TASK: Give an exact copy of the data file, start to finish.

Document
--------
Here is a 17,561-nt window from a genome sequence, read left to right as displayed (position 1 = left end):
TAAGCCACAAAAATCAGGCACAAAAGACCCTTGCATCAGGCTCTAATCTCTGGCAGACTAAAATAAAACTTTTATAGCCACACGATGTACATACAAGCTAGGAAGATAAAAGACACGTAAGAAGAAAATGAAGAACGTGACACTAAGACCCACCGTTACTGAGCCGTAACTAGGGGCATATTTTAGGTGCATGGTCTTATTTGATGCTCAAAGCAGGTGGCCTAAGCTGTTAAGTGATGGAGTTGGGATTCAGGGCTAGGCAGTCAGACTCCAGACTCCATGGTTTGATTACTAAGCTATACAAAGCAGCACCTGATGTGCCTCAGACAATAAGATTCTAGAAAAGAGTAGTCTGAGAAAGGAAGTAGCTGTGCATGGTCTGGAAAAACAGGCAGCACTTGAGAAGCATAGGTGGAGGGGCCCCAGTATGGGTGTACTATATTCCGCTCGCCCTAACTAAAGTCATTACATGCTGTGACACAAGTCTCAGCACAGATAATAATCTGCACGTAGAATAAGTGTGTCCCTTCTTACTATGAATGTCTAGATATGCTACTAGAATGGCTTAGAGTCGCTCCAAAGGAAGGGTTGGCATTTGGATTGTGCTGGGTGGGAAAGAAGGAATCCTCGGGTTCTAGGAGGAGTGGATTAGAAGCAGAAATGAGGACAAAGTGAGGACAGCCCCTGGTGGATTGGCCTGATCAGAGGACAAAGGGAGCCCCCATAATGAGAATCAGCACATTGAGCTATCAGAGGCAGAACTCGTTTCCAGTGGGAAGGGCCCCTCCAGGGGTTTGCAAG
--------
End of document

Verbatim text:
Here is a 17,561-nt window from a genome sequence, read left to right as displayed (position 1 = left end):
TAAGCCACAAAAATCAGGCACAAAAGACCCTTGCATCAGGCTCTAATCTCTGGCAGACTAAAATAAAACTTTTATAGCCACACGATGTACATACAAGCTAGGAAGATAAAAGACACGTAAGAAGAAAATGAAGAACGTGACACTAAGACCCACCGTTACTGAGCCGTAACTAGGGGCATATTTTAGGTGCATGGTCTTATTTGATGCTCAAAGCAGGTGGCCTAAGCTGTTAAGTGATGGAGTTGGGATTCAGGGCTAGGCAGTCAGACTCCAGACTCCATGGTTTGATTACTAAGCTATACAAAGCAGCACCTGATGTGCCTCAGACAATAAGATTCTAGAAAAGAGTAGTCTGAGAAAGGAAGTAGCTGTGCATGGTCTGGAAAAACAGGCAGCACTTGAGAAGCATAGGTGGAGGGGCCCCAGTATGGGTGTACTATATTCCGCTCGCCCTAACTAAAGTCATTACATGCTGTGACACAAGTCTCAGCACAGATAATAATCTGCACGTAGAATAAGTGTGTCCCTTCTTACTATGAATGTCTAGATATGCTACTAGAATGGCTTAGAGTCGCTCCAAAGGAAGGGTTGGCATTTGGATTGTGCTGGGTGGGAAAGAAGGAATCCTCGGGTTCTAGGAGGAGTGGATTAGAAGCAGAAATGAGGACAAAGTGAGGACAGCCCCTGGTGGATTGGCCTGATCAGAGGACAAAGGGAGCCCCCATAATGAGAATCAGCACATTGAGCTATCAGAGGCAGAACTCGTTTCCAGTGGGAAGGGCCCCTCCAGGGGTTTGCAAG